Weighing Devices
Generally, all commercially used weighing devices are tested for accuracy. In addition to being accurate, devices must adhere to specific design and installation requirements (NTEP), and be used correctly. The most familiar types of devices are the scales used at store check stands. As we enter the 21st Century, technology is rapidly changing.

Many scales now are interfaced with computers. The Standards Specialist now must inspect "systems" which can consist of multiple components such as:
  • Cash register
  • Invoices
  • Printer
  • Receipt
  • Remote readout
  • Software
Measuring Devices
Instruments used to determine volume, distance, dimensions, and time are all measuring devices. The device that people are most familiar with is the gas pump. Inside the cabinet is a meter that determines the quantity of fuel dispensed. Standards Specialists test each meter by dispensing 5 gallons at the fast (or open) speed then 5 gallons at the slow (restricted) speed into calibrated measure, compare the monetary computations, check that the tamper-proof seal on the meter adjustment is intact, and other details required in the Examination Procedure Outline distributed by Measurement Standards. Other measuring devices include:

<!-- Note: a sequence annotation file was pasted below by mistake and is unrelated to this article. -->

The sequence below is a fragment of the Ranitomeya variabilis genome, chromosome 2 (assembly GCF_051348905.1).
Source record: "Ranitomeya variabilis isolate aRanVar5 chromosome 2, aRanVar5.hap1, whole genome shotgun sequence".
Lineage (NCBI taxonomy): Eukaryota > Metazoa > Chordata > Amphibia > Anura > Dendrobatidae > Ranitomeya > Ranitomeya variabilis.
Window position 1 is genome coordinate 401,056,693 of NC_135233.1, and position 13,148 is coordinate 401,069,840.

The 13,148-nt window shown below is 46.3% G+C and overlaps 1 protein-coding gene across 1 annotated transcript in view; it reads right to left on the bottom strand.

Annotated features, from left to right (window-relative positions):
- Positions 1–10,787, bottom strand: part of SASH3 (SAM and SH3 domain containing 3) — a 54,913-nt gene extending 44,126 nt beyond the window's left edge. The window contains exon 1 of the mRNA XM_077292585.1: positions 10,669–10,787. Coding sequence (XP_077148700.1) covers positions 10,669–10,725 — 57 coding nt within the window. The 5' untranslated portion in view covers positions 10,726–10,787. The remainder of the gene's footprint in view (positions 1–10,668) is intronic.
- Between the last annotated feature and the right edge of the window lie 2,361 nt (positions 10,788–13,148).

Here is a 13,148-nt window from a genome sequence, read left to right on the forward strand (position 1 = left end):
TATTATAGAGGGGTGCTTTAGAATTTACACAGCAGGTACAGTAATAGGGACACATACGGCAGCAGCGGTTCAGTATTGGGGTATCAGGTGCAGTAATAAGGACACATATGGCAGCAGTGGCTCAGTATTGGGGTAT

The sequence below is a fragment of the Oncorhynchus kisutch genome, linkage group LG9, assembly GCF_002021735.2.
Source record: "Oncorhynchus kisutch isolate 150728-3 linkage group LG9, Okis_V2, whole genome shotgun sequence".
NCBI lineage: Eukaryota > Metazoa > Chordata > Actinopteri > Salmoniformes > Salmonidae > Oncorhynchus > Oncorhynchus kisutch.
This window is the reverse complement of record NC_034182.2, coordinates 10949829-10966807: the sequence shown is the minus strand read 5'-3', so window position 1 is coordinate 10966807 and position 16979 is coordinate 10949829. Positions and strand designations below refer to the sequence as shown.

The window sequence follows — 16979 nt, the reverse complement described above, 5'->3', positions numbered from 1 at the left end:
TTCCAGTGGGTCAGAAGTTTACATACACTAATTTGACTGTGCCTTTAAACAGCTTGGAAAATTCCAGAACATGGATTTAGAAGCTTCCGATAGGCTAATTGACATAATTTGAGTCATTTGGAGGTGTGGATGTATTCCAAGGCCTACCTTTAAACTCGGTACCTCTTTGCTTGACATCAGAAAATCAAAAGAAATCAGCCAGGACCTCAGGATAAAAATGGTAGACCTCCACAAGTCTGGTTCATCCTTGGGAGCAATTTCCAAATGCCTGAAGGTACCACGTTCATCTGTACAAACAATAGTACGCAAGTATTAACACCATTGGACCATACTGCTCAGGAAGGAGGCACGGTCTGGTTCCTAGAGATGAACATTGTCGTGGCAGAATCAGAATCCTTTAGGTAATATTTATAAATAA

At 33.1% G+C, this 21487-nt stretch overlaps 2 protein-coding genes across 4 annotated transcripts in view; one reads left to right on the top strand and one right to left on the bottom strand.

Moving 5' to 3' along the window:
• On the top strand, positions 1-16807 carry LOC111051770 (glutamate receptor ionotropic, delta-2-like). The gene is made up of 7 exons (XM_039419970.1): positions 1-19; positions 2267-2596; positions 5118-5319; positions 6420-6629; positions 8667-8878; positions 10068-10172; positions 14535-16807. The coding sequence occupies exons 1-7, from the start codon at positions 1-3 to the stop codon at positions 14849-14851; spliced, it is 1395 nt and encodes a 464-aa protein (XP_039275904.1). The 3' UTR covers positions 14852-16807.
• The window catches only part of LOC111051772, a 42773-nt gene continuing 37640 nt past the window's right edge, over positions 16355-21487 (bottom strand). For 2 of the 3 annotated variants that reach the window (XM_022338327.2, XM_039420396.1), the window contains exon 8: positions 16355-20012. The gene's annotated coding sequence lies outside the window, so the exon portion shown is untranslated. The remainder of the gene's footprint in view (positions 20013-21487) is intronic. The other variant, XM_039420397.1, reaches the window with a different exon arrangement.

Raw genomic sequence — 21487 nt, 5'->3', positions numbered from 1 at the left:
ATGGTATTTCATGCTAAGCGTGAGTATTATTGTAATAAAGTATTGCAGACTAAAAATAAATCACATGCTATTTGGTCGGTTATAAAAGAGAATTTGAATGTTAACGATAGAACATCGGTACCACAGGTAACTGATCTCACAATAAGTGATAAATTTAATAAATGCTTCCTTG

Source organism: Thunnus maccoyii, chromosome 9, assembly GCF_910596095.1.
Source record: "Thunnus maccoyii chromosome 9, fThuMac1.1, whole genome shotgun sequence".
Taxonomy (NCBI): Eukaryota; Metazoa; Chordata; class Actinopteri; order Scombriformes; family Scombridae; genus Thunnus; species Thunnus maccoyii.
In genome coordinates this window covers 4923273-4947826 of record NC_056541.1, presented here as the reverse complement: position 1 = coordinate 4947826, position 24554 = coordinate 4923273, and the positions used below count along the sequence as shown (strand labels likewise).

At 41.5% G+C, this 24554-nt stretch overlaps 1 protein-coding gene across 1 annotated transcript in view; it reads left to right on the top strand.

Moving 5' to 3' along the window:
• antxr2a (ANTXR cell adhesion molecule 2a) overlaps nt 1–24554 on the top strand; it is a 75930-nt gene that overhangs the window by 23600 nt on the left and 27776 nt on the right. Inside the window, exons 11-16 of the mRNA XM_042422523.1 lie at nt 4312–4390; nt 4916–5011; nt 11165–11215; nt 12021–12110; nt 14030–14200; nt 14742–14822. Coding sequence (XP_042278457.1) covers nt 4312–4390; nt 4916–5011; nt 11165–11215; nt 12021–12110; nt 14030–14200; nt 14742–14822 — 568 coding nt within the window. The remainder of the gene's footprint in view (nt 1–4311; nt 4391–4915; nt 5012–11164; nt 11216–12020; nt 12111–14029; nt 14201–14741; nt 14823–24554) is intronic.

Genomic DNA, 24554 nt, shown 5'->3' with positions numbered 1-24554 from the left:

• Taximeters
  • Wire and rope meters
  • Wholesale water meters
  • Oil meters
  • Timers in car washes, Laundromats, parking garages, milk tanks and propane meters
Each meter type requires its own special test equipment; a taxi test wheel; calibrated tape measures; test vessels and a stopwatch.

Calibration Standards
Calibrations can be either dry or liquid. We test our field standards to maintain a chain of accuracy. Our standards are verified by Indiana Weights and Measurements periodically for accuracy.